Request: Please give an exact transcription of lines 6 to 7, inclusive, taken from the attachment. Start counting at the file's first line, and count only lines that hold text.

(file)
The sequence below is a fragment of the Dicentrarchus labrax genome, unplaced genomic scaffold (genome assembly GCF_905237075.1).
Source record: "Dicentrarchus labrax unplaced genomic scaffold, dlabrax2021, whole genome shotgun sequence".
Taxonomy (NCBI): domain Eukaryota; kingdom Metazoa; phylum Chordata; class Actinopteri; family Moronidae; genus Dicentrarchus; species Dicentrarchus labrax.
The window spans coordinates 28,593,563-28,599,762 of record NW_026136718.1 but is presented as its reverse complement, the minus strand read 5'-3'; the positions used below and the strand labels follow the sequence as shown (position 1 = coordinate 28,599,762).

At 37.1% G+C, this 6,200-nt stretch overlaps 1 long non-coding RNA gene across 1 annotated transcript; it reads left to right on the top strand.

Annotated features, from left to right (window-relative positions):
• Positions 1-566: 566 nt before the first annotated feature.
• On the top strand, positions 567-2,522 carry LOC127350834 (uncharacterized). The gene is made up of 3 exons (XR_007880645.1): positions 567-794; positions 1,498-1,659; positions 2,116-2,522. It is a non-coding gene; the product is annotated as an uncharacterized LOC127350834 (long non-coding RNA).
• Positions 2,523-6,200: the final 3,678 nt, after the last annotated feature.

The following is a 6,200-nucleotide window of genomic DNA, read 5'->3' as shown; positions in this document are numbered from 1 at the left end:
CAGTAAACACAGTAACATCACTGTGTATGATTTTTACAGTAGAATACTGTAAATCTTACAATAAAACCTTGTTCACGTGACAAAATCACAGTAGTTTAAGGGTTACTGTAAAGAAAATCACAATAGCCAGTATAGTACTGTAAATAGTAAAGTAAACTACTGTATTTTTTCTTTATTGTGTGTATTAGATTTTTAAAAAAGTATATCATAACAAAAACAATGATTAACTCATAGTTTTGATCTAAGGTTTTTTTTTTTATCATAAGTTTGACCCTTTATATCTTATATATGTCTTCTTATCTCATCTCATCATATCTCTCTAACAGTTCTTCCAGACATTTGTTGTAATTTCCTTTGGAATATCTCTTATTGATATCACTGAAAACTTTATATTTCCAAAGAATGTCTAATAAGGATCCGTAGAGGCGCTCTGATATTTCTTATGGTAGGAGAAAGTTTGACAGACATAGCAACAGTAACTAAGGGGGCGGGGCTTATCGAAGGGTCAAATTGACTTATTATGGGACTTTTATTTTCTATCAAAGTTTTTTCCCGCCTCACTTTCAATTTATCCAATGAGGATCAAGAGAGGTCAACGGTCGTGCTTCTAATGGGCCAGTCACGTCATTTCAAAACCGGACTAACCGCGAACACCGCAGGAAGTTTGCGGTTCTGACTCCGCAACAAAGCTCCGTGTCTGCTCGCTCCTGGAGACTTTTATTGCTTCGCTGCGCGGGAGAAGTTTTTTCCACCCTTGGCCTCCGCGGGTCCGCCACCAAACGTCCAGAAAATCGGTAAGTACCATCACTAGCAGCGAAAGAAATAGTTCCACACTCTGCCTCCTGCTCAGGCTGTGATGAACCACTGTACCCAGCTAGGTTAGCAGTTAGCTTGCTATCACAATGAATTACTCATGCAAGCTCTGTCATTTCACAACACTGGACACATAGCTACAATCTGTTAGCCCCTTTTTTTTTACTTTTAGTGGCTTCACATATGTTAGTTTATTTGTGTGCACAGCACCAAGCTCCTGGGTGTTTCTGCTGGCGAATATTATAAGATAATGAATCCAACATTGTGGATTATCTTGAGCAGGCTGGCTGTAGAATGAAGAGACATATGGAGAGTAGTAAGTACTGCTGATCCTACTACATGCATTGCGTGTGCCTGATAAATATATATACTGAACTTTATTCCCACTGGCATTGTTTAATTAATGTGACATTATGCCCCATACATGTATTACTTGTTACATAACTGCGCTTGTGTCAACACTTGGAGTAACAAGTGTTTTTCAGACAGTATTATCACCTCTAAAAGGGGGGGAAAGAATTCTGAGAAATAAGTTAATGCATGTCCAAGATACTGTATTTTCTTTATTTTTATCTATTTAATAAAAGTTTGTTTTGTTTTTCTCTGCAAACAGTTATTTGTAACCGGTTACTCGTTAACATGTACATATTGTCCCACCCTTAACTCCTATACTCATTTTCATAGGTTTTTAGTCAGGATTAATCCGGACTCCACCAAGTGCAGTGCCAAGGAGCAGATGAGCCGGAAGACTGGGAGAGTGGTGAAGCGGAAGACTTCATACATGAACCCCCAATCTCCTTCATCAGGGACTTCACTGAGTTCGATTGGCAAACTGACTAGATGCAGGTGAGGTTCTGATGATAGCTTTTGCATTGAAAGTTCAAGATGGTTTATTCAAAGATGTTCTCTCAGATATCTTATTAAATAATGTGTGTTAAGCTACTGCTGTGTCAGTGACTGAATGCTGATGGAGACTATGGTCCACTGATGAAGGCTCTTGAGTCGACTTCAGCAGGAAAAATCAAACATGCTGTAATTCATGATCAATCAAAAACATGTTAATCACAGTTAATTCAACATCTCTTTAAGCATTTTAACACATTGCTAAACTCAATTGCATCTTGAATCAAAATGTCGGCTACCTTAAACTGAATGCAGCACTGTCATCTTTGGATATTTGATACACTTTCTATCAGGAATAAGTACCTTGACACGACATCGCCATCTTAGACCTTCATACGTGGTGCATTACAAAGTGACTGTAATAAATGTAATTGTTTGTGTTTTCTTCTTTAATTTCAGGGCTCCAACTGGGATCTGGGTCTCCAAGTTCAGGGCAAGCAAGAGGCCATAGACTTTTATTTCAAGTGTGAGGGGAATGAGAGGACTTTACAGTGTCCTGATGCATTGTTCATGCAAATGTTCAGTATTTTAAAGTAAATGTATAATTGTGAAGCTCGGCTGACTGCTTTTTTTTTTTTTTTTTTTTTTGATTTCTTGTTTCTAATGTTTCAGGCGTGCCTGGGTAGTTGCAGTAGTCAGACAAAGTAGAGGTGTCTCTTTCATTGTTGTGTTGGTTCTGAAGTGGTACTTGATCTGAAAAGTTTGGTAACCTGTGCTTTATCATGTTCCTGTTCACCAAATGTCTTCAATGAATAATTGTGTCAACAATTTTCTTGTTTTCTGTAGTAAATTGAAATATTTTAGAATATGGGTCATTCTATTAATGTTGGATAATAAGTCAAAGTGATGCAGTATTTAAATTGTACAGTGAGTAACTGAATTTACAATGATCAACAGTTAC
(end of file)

Annotated features, from left to right (window-relative positions):
• Positions 1-566: 566 nt before the first annotated feature.